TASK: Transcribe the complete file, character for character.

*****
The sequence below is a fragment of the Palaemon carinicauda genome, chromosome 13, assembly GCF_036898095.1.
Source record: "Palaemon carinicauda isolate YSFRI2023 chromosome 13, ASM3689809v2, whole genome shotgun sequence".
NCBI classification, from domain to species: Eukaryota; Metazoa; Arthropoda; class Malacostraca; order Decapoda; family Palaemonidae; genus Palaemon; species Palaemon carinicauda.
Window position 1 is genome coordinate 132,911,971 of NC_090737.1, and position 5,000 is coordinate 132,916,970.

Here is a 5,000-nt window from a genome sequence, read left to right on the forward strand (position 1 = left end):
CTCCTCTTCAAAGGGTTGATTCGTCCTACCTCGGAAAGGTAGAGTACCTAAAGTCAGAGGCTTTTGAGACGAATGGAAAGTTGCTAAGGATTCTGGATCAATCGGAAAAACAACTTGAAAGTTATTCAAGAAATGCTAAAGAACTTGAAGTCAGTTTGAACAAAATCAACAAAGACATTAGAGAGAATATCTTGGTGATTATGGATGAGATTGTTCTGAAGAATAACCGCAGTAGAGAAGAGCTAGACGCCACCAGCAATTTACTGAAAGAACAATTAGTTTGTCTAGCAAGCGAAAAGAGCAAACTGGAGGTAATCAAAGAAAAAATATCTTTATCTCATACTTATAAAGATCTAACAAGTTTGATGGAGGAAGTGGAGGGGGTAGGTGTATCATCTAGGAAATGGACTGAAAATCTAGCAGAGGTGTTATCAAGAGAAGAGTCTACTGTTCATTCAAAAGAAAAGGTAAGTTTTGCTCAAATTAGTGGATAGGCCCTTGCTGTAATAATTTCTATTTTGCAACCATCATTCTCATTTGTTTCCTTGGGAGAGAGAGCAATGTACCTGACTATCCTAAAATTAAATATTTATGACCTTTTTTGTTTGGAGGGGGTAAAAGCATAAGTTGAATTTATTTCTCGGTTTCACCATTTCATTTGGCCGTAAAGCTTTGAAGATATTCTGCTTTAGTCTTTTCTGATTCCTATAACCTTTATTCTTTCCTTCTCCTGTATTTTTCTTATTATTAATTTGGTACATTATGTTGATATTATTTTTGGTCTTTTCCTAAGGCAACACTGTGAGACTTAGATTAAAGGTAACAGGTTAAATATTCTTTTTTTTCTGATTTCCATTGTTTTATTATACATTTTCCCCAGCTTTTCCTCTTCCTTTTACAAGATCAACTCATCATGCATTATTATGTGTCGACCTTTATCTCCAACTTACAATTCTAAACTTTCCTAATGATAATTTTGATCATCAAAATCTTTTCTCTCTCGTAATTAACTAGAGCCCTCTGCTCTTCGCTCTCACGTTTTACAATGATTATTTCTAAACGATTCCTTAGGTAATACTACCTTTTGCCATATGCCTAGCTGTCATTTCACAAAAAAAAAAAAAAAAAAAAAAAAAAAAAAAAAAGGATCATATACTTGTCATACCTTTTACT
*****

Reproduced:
The sequence below is a fragment of the Palaemon carinicauda genome, chromosome 13, assembly GCF_036898095.1.
Source record: "Palaemon carinicauda isolate YSFRI2023 chromosome 13, ASM3689809v2, whole genome shotgun sequence".
NCBI classification, from domain to species: Eukaryota; Metazoa; Arthropoda; class Malacostraca; order Decapoda; family Palaemonidae; genus Palaemon; species Palaemon carinicauda.
Window position 1 is genome coordinate 132,911,971 of NC_090737.1, and position 5,000 is coordinate 132,916,970.

Here is a 5,000-nt window from a genome sequence, read left to right on the forward strand (position 1 = left end):
CTCCTCTTCAAAGGGTTGATTCGTCCTACCTCGGAAAGGTAGAGTACCTAAAGTCAGAGGCTTTTGAGACGAATGGAAAGTTGCTAAGGATTCTGGATCAATCGGAAAAACAACTTGAAAGTTATTCAAGAAATGCTAAAGAACTTGAAGTCAGTTTGAACAAAATCAACAAAGACATTAGAGAGAATATCTTGGTGATTATGGATGAGATTGTTCTGAAGAATAACCGCAGTAGAGAAGAGCTAGACGCCACCAGCAATTTACTGAAAGAACAATTAGTTTGTCTAGCAAGCGAAAAGAGCAAACTGGAGGTAATCAAAGAAAAAATATCTTTATCTCATACTTATAAAGATCTAACAAGTTTGATGGAGGAAGTGGAGGGGGTAGGTGTATCATCTAGGAAATGGACTGAAAATCTAGCAGAGGTGTTATCAAGAGAAGAGTCTACTGTTCATTCAAAAGAAAAGGTAAGTTTTGCTCAAATTAGTGGATAGGCCCTTGCTGTAATAATTTCTATTTTGCAACCATCATTCTCATTTGTTTCCTTGGGAGAGAGAGCAATGTACCTGACTATCCTAAAATTAAATATTTATGACCTTTTTTGTTTGGAGGGGGTAAAAGCATAAGTTGAATTTATTTCTCGGTTTCACCATTTCATTTGGCCGTAAAGCTTTGAAGATATTCTGCTTTAGTCTTTTCTGATTCCTATAACCTTTATTCTTTCCTTCTCCTGTATTTTTCTTATTATTAATTTGGTACATTATGTTGATATTATTTTTGGTCTTTTCCTAAGGCAACACTGTGAGACTTAGATTAAAGGTAACAGGTTAAATATTCTTTTTTTTCTGATTTCCATTGTTTTATTATACATTTTCCCCAGCTTTTCCTCTTCCTTTTACAAGATCAACTCATCATGCATTATTATGTGTCGACCTTTATCTCCAACTTACAATTCTAAACTTTCCTAATGATAATTTTGATCATCAAAATCTTTTCTCTCTCGTAATTAACTAGAGCCCTCTGCTCTTCGCTCTCACGTTTTACAATGATTATTTCTAAACGATTCCTTAGGTAATACTACCTTTTGCCATATGCCTAGCTGTCATTTCACAAAAAAAAAAAAAAAAAAAAAAAAAAAAAAAAAAGGATCATATACTTGTCATACCTTTTACT